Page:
Beth El Hebrew Congregation in Alexandria had a night of difficult but important conversations related to disabilities and mental health on Feb. 11.
As part of Jewish Disability Awareness, Acceptance and Inclusion Month, the synagogue held a Shabbat service, led by 20 sixth-grade religious school students.
The sixth graders also had an opportunity to speak about their experiences with disabilities that they’ve faced personally or second hand.
One student spoke about having Crohn’s disease, which she described as an “invisible disability.” She said that although she isn’t excluded or included by others because of it, she’s much more aware of what happens to those whose disabilities are visible to others.
“Just hearing that kind of insight from a sixth grader was marvelous,” said Jeanne Holden, who chairs the synagogue’s inclusion committee.
Four adult congregants also shared a personal story and perspective that drove home the idea that most everyone is going through their own challenges.
Elliot Merker, a high school teacher in Arlington, discussed what he sees among teachers and his diverse group of students. Merker said he was a special education student and was sometimes bullied.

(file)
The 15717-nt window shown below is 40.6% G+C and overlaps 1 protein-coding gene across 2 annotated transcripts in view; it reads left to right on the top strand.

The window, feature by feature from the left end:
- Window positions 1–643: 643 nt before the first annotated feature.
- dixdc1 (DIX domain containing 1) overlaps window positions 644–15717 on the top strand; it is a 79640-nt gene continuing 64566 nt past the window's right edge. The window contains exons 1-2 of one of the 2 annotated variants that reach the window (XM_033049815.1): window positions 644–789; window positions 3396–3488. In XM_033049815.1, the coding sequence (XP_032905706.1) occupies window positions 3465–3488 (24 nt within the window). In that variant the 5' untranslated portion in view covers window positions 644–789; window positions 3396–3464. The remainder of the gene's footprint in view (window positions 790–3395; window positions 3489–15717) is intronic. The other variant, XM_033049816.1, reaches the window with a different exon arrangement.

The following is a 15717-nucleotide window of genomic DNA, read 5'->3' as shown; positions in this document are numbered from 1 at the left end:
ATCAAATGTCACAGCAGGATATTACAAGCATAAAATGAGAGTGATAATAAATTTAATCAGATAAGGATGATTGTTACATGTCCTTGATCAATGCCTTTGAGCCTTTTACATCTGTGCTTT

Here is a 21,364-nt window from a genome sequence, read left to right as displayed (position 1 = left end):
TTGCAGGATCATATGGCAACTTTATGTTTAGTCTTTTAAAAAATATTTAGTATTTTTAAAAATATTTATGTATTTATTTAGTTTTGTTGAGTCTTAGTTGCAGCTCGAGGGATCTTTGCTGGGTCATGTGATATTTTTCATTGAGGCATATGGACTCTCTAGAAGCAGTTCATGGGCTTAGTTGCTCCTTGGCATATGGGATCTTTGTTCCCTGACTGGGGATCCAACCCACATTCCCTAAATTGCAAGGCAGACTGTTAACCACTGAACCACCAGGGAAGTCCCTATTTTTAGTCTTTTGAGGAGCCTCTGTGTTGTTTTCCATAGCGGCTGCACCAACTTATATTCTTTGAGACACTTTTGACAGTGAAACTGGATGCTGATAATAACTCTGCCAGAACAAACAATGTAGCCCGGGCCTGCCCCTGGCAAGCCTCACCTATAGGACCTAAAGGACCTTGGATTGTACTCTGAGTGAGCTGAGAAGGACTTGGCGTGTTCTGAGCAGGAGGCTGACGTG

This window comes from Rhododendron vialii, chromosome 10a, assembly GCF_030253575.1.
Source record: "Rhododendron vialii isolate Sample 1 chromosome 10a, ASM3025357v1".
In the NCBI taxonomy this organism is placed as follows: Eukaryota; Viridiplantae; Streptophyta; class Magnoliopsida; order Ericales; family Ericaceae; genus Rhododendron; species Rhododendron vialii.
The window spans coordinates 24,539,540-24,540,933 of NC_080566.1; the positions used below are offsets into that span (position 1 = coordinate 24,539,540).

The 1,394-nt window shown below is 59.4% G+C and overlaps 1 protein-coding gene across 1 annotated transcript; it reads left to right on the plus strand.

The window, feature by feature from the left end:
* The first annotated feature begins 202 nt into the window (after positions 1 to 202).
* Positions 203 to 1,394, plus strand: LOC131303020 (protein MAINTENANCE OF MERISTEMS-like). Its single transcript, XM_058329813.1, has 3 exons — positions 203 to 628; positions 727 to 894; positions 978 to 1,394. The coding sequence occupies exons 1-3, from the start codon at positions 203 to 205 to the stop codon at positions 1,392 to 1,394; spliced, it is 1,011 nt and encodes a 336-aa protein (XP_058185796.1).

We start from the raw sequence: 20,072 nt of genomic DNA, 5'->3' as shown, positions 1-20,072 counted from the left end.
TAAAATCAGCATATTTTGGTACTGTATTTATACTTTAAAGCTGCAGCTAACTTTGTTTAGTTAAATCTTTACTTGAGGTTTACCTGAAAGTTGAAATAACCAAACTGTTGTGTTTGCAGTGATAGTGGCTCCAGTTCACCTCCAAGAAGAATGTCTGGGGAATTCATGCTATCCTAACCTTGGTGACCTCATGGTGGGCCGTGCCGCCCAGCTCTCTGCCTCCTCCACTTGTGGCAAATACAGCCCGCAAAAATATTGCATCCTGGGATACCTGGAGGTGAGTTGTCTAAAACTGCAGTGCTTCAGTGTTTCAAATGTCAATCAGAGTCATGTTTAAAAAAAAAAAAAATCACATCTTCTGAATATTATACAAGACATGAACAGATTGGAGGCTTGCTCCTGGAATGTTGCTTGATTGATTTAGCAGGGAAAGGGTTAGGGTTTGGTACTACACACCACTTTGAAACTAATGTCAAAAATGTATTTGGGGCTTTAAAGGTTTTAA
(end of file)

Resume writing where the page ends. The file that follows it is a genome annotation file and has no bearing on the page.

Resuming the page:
He said people have been talking about trying to get kids caught up in school after all the time they missed during the pandemic. But test scores and diplomas are not the destination.
“If you learn nothing else this year, let it be that it’s OK to ask for help from your teachers, the rabbi and your parents,” Merker said to the students. “Everyone is very willing to help.”
Holden said when her committee met in the fall, they agreed that the timeliest disability and inclusion issues related to mental health and the toll of the pandemic, including masking and isolation.
“Just reading newspaper reports has made it clear that depression and suicide are on the rise among many groups, from health care workers to high school and college students to the elderly,” Holden said.
Holden said Beth El Hebrew Congregation’s inclusion committee has always interpreted disability broadly, understanding it can affect anyone at any time, and includes physical, mental, intellectual and behavioral disabilities.
Beth El has also made accommodations to serve those with physically disabilities.
When Rabbi David Spinrad arrived three years ago, he noticed the bimah was only accessible by steps. Somebody who had a physical disability wouldn’t be able to go up to the Torah. So the synagogue installed a ramp. The synagogue also plans to add an elevator, Spinrad said.
“We need to recognize that people have different abilities and all are created by God,” Spinrad said. “We all have an equal right to be here fully. We all stood at Sinai. It’s our responsibility because we have an aspiration to be an inclusive congregation. That means everyone gets their needs met. … If we’re not doing that as a congregation, why would we exist?”